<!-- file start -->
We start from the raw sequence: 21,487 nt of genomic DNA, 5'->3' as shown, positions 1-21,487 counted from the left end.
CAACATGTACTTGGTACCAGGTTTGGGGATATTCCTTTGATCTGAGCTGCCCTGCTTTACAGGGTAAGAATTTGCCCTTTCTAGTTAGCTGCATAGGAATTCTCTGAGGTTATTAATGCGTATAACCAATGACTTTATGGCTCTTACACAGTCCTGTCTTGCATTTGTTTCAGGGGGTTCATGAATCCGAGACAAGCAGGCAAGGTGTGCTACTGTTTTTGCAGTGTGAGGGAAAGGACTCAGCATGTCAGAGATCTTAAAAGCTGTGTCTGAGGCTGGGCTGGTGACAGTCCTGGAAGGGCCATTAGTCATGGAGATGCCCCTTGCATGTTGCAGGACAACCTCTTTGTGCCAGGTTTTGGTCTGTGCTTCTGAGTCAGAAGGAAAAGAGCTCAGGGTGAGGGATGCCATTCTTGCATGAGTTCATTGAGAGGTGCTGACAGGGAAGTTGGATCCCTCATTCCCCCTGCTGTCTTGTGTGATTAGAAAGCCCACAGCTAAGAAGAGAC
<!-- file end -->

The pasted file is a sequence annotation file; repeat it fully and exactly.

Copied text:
We start from the raw sequence: 21,487 nt of genomic DNA, 5'->3' as shown, positions 1-21,487 counted from the left end.
CAACATGTACTTGGTACCAGGTTTGGGGATATTCCTTTGATCTGAGCTGCCCTGCTTTACAGGGTAAGAATTTGCCCTTTCTAGTTAGCTGCATAGGAATTCTCTGAGGTTATTAATGCGTATAACCAATGACTTTATGGCTCTTACACAGTCCTGTCTTGCATTTGTTTCAGGGGGTTCATGAATCCGAGACAAGCAGGCAAGGTGTGCTACTGTTTTTGCAGTGTGAGGGAAAGGACTCAGCATGTCAGAGATCTTAAAAGCTGTGTCTGAGGCTGGGCTGGTGACAGTCCTGGAAGGGCCATTAGTCATGGAGATGCCCCTTGCATGTTGCAGGACAACCTCTTTGTGCCAGGTTTTGGTCTGTGCTTCTGAGTCAGAAGGAAAAGAGCTCAGGGTGAGGGATGCCATTCTTGCATGAGTTCATTGAGAGGTGCTGACAGGGAAGTTGGATCCCTCATTCCCCCTGCTGTCTTGTGTGATTAGAAAGCCCACAGCTAAGAAGAGAC